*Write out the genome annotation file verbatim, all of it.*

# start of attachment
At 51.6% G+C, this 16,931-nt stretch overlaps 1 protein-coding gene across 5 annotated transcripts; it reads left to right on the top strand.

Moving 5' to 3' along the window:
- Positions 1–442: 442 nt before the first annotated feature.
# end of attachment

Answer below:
At 51.6% G+C, this 16,931-nt stretch overlaps 1 protein-coding gene across 5 annotated transcripts; it reads left to right on the top strand.

Moving 5' to 3' along the window:
- Positions 1–442: 442 nt before the first annotated feature.